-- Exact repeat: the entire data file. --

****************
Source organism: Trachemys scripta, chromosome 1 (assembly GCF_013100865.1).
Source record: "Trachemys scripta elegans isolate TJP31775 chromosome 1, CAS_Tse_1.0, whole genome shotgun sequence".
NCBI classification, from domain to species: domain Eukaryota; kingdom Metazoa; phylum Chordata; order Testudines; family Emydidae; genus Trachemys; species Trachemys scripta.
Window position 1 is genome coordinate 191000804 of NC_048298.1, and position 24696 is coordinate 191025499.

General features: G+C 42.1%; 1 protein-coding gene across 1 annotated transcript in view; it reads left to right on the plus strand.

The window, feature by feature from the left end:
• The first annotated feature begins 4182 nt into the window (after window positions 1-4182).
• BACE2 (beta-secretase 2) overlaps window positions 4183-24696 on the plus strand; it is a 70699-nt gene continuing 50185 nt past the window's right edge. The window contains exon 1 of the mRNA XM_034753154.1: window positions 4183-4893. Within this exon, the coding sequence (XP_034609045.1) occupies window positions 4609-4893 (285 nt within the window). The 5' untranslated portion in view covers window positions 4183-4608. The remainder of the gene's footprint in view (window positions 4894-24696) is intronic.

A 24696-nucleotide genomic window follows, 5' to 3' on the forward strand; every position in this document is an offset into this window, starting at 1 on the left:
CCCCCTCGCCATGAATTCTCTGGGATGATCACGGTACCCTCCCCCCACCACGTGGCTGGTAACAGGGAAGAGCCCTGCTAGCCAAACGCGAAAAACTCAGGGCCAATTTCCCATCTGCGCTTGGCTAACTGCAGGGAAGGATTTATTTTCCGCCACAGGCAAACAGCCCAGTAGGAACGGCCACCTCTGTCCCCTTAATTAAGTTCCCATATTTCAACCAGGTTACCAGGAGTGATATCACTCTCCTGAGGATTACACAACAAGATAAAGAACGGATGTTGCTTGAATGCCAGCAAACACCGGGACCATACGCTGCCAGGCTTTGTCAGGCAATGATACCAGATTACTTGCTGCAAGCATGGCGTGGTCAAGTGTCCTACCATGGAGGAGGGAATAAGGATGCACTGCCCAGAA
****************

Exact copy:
Source organism: Trachemys scripta, chromosome 1 (assembly GCF_013100865.1).
Source record: "Trachemys scripta elegans isolate TJP31775 chromosome 1, CAS_Tse_1.0, whole genome shotgun sequence".
NCBI classification, from domain to species: domain Eukaryota; kingdom Metazoa; phylum Chordata; order Testudines; family Emydidae; genus Trachemys; species Trachemys scripta.
Window position 1 is genome coordinate 191000804 of NC_048298.1, and position 24696 is coordinate 191025499.

General features: G+C 42.1%; 1 protein-coding gene across 1 annotated transcript in view; it reads left to right on the plus strand.

The window, feature by feature from the left end:
• The first annotated feature begins 4182 nt into the window (after window positions 1-4182).
• BACE2 (beta-secretase 2) overlaps window positions 4183-24696 on the plus strand; it is a 70699-nt gene continuing 50185 nt past the window's right edge. The window contains exon 1 of the mRNA XM_034753154.1: window positions 4183-4893. Within this exon, the coding sequence (XP_034609045.1) occupies window positions 4609-4893 (285 nt within the window). The 5' untranslated portion in view covers window positions 4183-4608. The remainder of the gene's footprint in view (window positions 4894-24696) is intronic.

A 24696-nucleotide genomic window follows, 5' to 3' on the forward strand; every position in this document is an offset into this window, starting at 1 on the left:
CCCCCTCGCCATGAATTCTCTGGGATGATCACGGTACCCTCCCCCCACCACGTGGCTGGTAACAGGGAAGAGCCCTGCTAGCCAAACGCGAAAAACTCAGGGCCAATTTCCCATCTGCGCTTGGCTAACTGCAGGGAAGGATTTATTTTCCGCCACAGGCAAACAGCCCAGTAGGAACGGCCACCTCTGTCCCCTTAATTAAGTTCCCATATTTCAACCAGGTTACCAGGAGTGATATCACTCTCCTGAGGATTACACAACAAGATAAAGAACGGATGTTGCTTGAATGCCAGCAAACACCGGGACCATACGCTGCCAGGCTTTGTCAGGCAATGATACCAGATTACTTGCTGCAAGCATGGCGTGGTCAAGTGTCCTACCATGGAGGAGGGAATAAGGATGCACTGCCCAGAA